How Sewage Plants Hurt Fish, And How They Can Help – Forbes
Deformities linked to estrogen-like chemicals decreased dramatically in fish after a wastewater treatment plant in Canada got an upgrade.
Something strange has been happening to fish in Ontario’s Grand River, which drains into Lake Erie. Male rainbow darters—colorful fish a few inches long—are growing eggs in their sex organs. The condition, called intersex, has been identified in fish around the world. It’s often linked to pollution, especially molecules that mimic the female sex hormone estrogen.
In one place downstream from a wastewater treatment plant along the Grand River, every single male fish researchers examined had the abnormality. When that plant, located about 60 miles west of Toronto, was upgraded to a cleaner process, ecologist Mark Servos and his group at the University of Waterloo saw an opportunity to test the effect it and other treatment plants have on fish.
The plant in Kitchener, Canada, was converted in 2012 from a carbonaceous activated sludge process to a nitrifying activated sludge process. Both use microbes to break down biological molecules and other compounds in sewage, leaving clean(er) water. The latter process uses different microbes that can eat some nitrogen-containing molecules like ammonia, which is linked to fish die-offs. Neither is perfect at getting manmade chemicals out of the water plants release into streams and rivers, though the nitrifying process is known to reduce the amount of estrogen-mimicking endocrine disrupting molecules.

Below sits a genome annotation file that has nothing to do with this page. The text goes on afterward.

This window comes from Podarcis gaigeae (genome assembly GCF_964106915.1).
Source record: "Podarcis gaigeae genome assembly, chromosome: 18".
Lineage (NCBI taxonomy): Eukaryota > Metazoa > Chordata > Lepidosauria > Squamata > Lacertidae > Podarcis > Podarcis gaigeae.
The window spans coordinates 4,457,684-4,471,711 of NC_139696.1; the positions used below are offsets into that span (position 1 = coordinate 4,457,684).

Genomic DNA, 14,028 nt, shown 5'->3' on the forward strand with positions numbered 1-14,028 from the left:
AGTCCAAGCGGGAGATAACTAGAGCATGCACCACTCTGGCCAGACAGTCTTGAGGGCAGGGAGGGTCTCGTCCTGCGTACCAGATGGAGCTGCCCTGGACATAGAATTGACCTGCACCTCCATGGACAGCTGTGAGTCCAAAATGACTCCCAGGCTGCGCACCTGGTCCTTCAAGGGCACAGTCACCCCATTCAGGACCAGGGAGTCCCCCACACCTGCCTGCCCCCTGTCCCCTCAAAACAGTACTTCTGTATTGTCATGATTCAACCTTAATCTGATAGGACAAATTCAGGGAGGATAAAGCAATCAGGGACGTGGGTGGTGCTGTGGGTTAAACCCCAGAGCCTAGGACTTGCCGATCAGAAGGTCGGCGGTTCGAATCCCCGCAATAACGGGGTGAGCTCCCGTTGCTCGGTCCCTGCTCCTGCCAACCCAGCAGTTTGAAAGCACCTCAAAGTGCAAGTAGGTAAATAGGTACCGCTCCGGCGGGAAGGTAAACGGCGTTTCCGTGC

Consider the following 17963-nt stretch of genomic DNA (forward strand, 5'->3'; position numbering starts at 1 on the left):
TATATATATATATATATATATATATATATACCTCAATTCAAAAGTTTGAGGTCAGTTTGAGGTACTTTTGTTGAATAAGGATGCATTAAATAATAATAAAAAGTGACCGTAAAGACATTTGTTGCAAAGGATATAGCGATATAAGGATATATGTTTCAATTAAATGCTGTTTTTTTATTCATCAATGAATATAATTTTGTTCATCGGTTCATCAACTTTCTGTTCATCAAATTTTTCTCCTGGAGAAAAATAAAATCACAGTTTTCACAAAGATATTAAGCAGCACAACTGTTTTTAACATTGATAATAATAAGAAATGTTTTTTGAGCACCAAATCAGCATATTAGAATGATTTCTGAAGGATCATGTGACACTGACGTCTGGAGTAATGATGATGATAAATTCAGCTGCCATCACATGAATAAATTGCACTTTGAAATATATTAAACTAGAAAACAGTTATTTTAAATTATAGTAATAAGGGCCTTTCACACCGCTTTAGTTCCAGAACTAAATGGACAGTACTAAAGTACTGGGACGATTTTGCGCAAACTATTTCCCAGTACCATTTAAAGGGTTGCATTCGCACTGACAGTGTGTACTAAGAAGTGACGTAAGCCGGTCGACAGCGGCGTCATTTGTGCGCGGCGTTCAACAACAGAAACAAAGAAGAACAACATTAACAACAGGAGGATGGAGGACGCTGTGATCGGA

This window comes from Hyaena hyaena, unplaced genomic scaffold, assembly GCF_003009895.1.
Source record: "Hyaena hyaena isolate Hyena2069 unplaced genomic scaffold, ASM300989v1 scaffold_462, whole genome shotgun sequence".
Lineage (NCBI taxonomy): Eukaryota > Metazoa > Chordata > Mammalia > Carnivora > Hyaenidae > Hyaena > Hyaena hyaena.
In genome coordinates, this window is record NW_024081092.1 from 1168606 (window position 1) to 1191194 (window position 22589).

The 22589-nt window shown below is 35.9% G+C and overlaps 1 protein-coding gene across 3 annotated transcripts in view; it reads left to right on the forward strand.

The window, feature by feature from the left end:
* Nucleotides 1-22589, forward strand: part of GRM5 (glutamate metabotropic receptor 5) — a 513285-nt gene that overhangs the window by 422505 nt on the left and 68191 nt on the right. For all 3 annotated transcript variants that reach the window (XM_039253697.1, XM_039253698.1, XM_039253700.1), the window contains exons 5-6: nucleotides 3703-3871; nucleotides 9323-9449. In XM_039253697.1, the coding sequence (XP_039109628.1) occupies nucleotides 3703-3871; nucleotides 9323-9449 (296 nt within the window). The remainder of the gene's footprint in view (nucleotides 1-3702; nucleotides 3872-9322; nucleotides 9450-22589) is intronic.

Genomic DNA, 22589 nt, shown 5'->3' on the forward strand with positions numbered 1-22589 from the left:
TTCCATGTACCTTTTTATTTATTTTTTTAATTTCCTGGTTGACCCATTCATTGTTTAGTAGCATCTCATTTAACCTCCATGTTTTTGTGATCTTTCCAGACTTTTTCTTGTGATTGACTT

These endocrine disruptors come from a range of sources that end up in sewage: plastics, food additives, pharmaceuticals, pesticides. BPA, the plastic additive that has largely disappeared from the market after public outcry, is one example. There’s still debate about the dangers and effects of BPA and other endocrine disruptors to humans. But research does link some of them to intersex fish.
Fortunately, the research Servos and his group reported this week in Environmental Science & Technology shows one way we might fix that.
After the upgrades to the treatment plant, rates of intersex male fish downstream dropped off over the next several years. At the site where 100% of male fish had the deformity before the conversion, the rate dropped to 29% the next year. At another site it was below 10% after three years, from a high above 80% in 2012, before the upgrade.
As a reference point, fewer than 10% of fish at another site, far away from any treatment plant outflow, were intersex. The researchers saw no corresponding reduction over the same time period below a nearby treatment plant that hadn’t been converted.